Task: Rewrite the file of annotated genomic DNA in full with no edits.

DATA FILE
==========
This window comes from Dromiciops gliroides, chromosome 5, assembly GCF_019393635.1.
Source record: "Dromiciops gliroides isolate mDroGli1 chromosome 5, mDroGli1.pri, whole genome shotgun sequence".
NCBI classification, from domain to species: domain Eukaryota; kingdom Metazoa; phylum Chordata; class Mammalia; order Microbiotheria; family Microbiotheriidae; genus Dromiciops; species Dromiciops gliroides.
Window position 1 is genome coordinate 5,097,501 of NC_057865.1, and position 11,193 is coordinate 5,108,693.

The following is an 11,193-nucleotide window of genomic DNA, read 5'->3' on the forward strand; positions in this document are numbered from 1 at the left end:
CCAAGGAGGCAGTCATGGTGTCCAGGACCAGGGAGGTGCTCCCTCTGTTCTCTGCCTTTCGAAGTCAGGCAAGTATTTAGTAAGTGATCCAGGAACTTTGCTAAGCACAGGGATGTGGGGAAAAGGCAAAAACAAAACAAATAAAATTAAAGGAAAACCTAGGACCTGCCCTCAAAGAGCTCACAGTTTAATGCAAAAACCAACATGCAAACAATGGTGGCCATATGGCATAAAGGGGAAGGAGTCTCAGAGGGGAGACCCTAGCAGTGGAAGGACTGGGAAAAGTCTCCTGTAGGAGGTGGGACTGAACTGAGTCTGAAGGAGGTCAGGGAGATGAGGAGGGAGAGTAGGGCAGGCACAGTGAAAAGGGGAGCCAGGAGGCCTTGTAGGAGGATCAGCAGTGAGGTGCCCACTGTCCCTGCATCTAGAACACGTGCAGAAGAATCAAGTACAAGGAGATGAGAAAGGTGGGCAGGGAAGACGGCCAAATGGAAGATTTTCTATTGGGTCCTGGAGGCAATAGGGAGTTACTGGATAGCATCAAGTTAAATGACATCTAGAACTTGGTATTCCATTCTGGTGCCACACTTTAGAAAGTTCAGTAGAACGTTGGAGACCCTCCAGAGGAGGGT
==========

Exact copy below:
This window comes from Dromiciops gliroides, chromosome 5, assembly GCF_019393635.1.
Source record: "Dromiciops gliroides isolate mDroGli1 chromosome 5, mDroGli1.pri, whole genome shotgun sequence".
NCBI classification, from domain to species: domain Eukaryota; kingdom Metazoa; phylum Chordata; class Mammalia; order Microbiotheria; family Microbiotheriidae; genus Dromiciops; species Dromiciops gliroides.
Window position 1 is genome coordinate 5,097,501 of NC_057865.1, and position 11,193 is coordinate 5,108,693.

The following is an 11,193-nucleotide window of genomic DNA, read 5'->3' on the forward strand; positions in this document are numbered from 1 at the left end:
CCAAGGAGGCAGTCATGGTGTCCAGGACCAGGGAGGTGCTCCCTCTGTTCTCTGCCTTTCGAAGTCAGGCAAGTATTTAGTAAGTGATCCAGGAACTTTGCTAAGCACAGGGATGTGGGGAAAAGGCAAAAACAAAACAAATAAAATTAAAGGAAAACCTAGGACCTGCCCTCAAAGAGCTCACAGTTTAATGCAAAAACCAACATGCAAACAATGGTGGCCATATGGCATAAAGGGGAAGGAGTCTCAGAGGGGAGACCCTAGCAGTGGAAGGACTGGGAAAAGTCTCCTGTAGGAGGTGGGACTGAACTGAGTCTGAAGGAGGTCAGGGAGATGAGGAGGGAGAGTAGGGCAGGCACAGTGAAAAGGGGAGCCAGGAGGCCTTGTAGGAGGATCAGCAGTGAGGTGCCCACTGTCCCTGCATCTAGAACACGTGCAGAAGAATCAAGTACAAGGAGATGAGAAAGGTGGGCAGGGAAGACGGCCAAATGGAAGATTTTCTATTGGGTCCTGGAGGCAATAGGGAGTTACTGGATAGCATCAAGTTAAATGACATCTAGAACTTGGTATTCCATTCTGGTGCCACACTTTAGAAAGTTCAGTAGAACGTTGGAGACCCTCCAGAGGAGGGT